Malema wants DA to retract and apologise for incitement allegations

Andisiwe Makinana Political correspondent
EFF leader Julius Malema's lawyers have written to the DA demanding that party leader John Steenhuisen retract allegations that Malema incited the recent violence.. File photo.
EFF leader Julius Malema's lawyers have written to the DA demanding that party leader John Steenhuisen retract allegations that Malema incited the recent violence.. File photo.
Image: Alon Skuy

EFF leader Julius Malema wants the DA to retract and apologise for allegations it made that he incited violence last week, and is threatening to sue the party and its leader John Steenhuisen for R1m.

Malema’s lawyers have written to the DA demanding that Steenhuisen retract allegations that Malema incited the violence. They also want the party to publicly apologise and withdraw the criminal charges laid against the firebrand leader within five days.

The lawyers said the allegations are vexatious, misplaced, spurious and untrue and were made to exact political revenge on Malema and his reputation, and indirectly on the EFF.

In a letter dated July 17, Ian Levitt Attorneys said Malema never supported any criminal act, including the looting, and that the DA singled out a tweet, omitting a series of other tweets which give context to what Malema was saying.

They want the DA to withdraw its complaint and apologise because Malema did not incite anyone, including EFF members, to take part in any criminal acts. 

The message is clear: the writer laments the heavy-handedness of the military and expresses his preference that the army should not be deployed.
Ian Levitt Attorneys for Julius Malema

“In fact, our client has cautioned the law enforcement agencies to act lawfully when exercising their duties on the ground, to stop the looting from taking place and to act with restraint, to minimise the violence and prevent further violence from taking place.

“The tweet you have referred to does not incite violence.”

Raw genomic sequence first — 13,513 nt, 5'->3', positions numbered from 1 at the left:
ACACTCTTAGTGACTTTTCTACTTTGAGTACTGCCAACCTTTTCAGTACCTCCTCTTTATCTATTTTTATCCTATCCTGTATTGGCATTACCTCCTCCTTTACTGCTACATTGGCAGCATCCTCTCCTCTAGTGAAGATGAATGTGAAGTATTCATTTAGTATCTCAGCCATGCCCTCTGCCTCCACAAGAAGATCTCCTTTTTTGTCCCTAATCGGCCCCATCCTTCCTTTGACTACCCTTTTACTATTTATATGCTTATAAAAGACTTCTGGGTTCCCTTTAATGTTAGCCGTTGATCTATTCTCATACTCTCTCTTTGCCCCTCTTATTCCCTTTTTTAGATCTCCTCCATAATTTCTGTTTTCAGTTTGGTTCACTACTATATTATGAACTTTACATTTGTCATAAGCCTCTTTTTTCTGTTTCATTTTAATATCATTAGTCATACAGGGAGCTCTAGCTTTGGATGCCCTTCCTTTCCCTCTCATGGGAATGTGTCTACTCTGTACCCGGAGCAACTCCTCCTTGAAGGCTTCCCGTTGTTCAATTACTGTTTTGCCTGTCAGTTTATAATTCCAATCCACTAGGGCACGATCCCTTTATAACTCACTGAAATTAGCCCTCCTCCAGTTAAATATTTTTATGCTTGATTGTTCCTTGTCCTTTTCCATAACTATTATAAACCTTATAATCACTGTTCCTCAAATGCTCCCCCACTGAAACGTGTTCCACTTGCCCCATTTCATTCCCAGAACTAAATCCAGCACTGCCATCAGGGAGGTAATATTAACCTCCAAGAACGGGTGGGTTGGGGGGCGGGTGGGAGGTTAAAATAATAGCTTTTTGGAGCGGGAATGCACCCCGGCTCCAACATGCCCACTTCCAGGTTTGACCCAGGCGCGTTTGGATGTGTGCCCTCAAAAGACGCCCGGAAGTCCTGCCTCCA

In response to reports last Monday that the state was planning to deploy the army to quell looting and violence, Malema tweeted: “No soldiers on our streets! Otherwise, we are joining. All fighters must be ready. They won’t kill us all.”

His other tweets on the same day read: “Some of you are even calling for a state of emergency. Be careful what you’re asking for ... In honour of Collins Khosa and all citizens who were harassed during level 5, say ‘#NoToSoldiers’ and ‘war declared on civilians’.”

The EFF later issued a press statement condemning the deployment of the military and calling for political intervention in widespread uprisings, destruction and looting.

In their letter to the DA, Malema’s lawyers said he was entitled to oppose the deployment of the defence force by all peaceful and non-violent means which are protected in the constitution.

“Our client is also legally entitled to call for the removal of the soldiers from their current deployment in exercise of his freedom of speech which is protected by the constitution.”

They reminded the DA of the killing of Alexandra resident Khosa, allegedly at the hands of soldiers, saying this was the context in which Malema referred to the killing of civilians by the defence force.

“Moreover in this regard, we note your omission of the full context of the tweet. What you do not make reference to are the phrases ‘We need a political solution to a political problem’ and ‘#NoToSoldiers’ contained in that tweet.

“These phrases are clearly the primary message intended,” the lawyers said.

They claimed the DA had conveniently omitted the other tweets sent by Malema on the same day. They said his tweet about Khosa formed part of the general message ‘#NoToSoldiers’, a tag appearing in both tweets.

“The message is clear: the writer laments the heavy-handedness of the military and expresses his preference that the army should not be deployed.”

Malema’s lawyers also charged that media articles attributed to Steenhuisen about the matter have been defamatory, especially where Steenhuisen is reported to have stated the EFF leader:

  • incited the violence;
  • voiced support for looters;
  • failed to show leadership during the violence and looting;
  • was encouraging or fanning the flames of violence when the country started to see loss of life; or
  • was highly irresponsible to behave as he did on social media and should be held accountable.

They said Steenhuisen’s statements were deliberately meant to impugn Malema’s integrity and good name or implied alternatively that Malema was a bad and irresponsible leader, was responsible for the looting and was a criminal.

Malema’s lawyers want the DA to issue the public apology as a press statement in the name of the party, and share the public statement on all its social media accounts and to all media houses with which Steenhuisen conducted interviews.

The EFF would also distribute the public statement via its communications department to media houses, they said.

The DA announced last week that it had laid incitement charges against Malema and three of former president Jacob Zuma’s children.

On Monday Steenhuisen told TimesLIVE he was in KwaZulu-Natal and had not received a letter. He maintained, however, that Malema’s tweets spoke for themselves “and we will allow the investigating authorities to determine the matter”.

TimesLIVE

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